Woodbury, a suburb on the far eastern edge of the metro area, is a mixed bag for bicyclists. During a weekend research ride, riding buddy Dave Olson and I finally discovered the bike trails that run between suburban lots connecting many subdivisions with Carver Park. The trails are well maintained, about 10 feet wide and under used. To their credit, the city built the trail along the border between housing lots, making the it immediately accessible to thousands of residents. The residents, however, were not out in force despite a sunny and cool summer day.

My biggest complaint about the trail is that it has no signage. “You are Here” maps or other indications about where the trail goes would help trail users find their way around the system.  The problem is compounded in the parks by multiple intersecting trails, some merely connectors to a neighborhodd,  others major trails in their own right. We wandered around for several hours, enjoying the scenery for the most part and re-orienting ourselves when we reach major intersections, but I never got a real sense of where the trails went until the next morning when I downloaded my GPS track onto a map. The trail also has a few very steep exit/entrance connectors that will make most folks walk uphill and scare any mother who’s child wants to skate down the ramp on a scooter or skateboard.

Getting around Woodbury by road is more of a challenge.  Woodbury was built when cul de sacs and winding roads with no destination were considered the height of residential development. The net effect is a constant funneling of all vehicles, bikes included, into collector routes and major roads. Woodbury has done a credible job of building and maintaining bike trails in the right-of-way of the major roads, but like all bike trails along major roads, these are noisy, the scenery is minimal and crossroads are dangerous.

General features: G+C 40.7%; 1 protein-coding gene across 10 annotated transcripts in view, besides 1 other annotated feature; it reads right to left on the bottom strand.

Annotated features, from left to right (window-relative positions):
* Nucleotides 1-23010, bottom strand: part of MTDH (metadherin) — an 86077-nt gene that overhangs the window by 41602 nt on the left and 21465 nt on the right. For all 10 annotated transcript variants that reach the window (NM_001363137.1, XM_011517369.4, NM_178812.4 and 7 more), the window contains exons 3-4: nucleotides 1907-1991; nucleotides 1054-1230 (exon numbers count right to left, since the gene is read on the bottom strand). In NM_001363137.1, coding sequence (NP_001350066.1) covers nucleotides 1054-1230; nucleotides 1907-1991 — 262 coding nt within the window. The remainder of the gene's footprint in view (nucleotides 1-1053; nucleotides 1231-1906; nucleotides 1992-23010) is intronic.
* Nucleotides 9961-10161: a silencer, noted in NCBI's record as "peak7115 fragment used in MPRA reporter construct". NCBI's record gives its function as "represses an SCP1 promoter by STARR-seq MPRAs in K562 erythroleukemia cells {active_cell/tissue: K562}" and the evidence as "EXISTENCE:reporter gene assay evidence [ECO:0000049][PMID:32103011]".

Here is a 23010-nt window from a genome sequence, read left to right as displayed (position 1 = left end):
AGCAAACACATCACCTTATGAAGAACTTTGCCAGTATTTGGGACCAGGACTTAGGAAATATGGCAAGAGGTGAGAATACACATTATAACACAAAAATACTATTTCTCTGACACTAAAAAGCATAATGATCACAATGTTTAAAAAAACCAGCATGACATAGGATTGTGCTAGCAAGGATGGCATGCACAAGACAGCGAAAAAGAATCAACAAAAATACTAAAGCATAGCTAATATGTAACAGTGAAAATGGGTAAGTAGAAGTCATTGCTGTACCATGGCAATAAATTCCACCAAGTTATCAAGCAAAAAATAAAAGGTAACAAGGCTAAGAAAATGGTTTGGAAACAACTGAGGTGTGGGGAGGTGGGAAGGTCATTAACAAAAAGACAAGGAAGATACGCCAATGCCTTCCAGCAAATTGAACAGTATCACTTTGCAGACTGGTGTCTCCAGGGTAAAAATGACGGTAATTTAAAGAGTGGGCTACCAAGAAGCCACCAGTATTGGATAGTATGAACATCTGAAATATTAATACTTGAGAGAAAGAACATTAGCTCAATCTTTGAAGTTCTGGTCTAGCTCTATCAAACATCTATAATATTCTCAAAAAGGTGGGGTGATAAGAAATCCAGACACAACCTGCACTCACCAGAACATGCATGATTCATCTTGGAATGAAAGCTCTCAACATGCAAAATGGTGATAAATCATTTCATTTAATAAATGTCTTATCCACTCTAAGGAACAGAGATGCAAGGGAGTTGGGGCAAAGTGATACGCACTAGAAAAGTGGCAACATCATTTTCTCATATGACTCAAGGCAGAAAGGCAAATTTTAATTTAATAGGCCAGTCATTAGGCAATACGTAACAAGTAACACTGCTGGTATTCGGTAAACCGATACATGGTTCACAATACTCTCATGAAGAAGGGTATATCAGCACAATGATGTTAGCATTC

Despite the drawbacks, we found some beautiful roads, such as Pinehurst Rd north of the Tamarack Nature Preserve. The new routes will appear on the 2011 update.

One road that will disappear as a bike route is Lake Rd. When first built, a decade or more ago, it was a low traffic, free flowing road through the city. Traffic has increased dramatically ove the years and with new updates of the Twin Cities Bike Map it has gone from low traffic to high traffic.  Traffic is now high enough that it is no longer an acceptable bike route. Several alternates have been found and more research is needed to avoid the last mile or two of  Lake Rd. The changes will appear on the updated bike map.

Filed under: Bikeverywhere News

Starkweather Creek Path in Madison

Posted by Doug Shidell, June 6th , 2010.

Two new sections of the Starkweather Creek Trail in Madison were recently opened. The first section connects the Capitol City Trail at Marquette St. with the recently-constructed bicycle bridge over Washington Avenue. The second section includes a bridge over highway 30 to connect two the trail shown on the map north of Washington Avenue with another existing trail to the north.

Filed under: Bikeverywhere News

13th Annual Ride with Jim June 6

Posted by Doug Shidell, June 1st , 2010.

The 13th annual Ride with Jim, Congressman Jim Oberstar, on the Paul Bunyan Trail will be held June 6th starting at the Northland Arboretum in Baxter/Brainerd, Minnesota, at 9 a.m. There will be a 28 mile ride that will include the dedication of a new trail segment. Everyone is welcome. The ride is free.

Congressman Oberstar is the chair of the U.S. House of Representatives Committee on Transportation and Infrastructure. It is widely acknowledged that he has done more to promote the funding and development of bicycling infrastructure and programs than any other member of congress in the past decades. This is not a campaign event. Rather, it is an in district celebration promoted by the Paul Bunyan Trail Association to honor his efforts and show off the work that has been by DNR, Mn/DOT and the cities of Brainerd and Baxter.

For more information about the ride, click here.

Filed under: Bikeverywhere News, Misc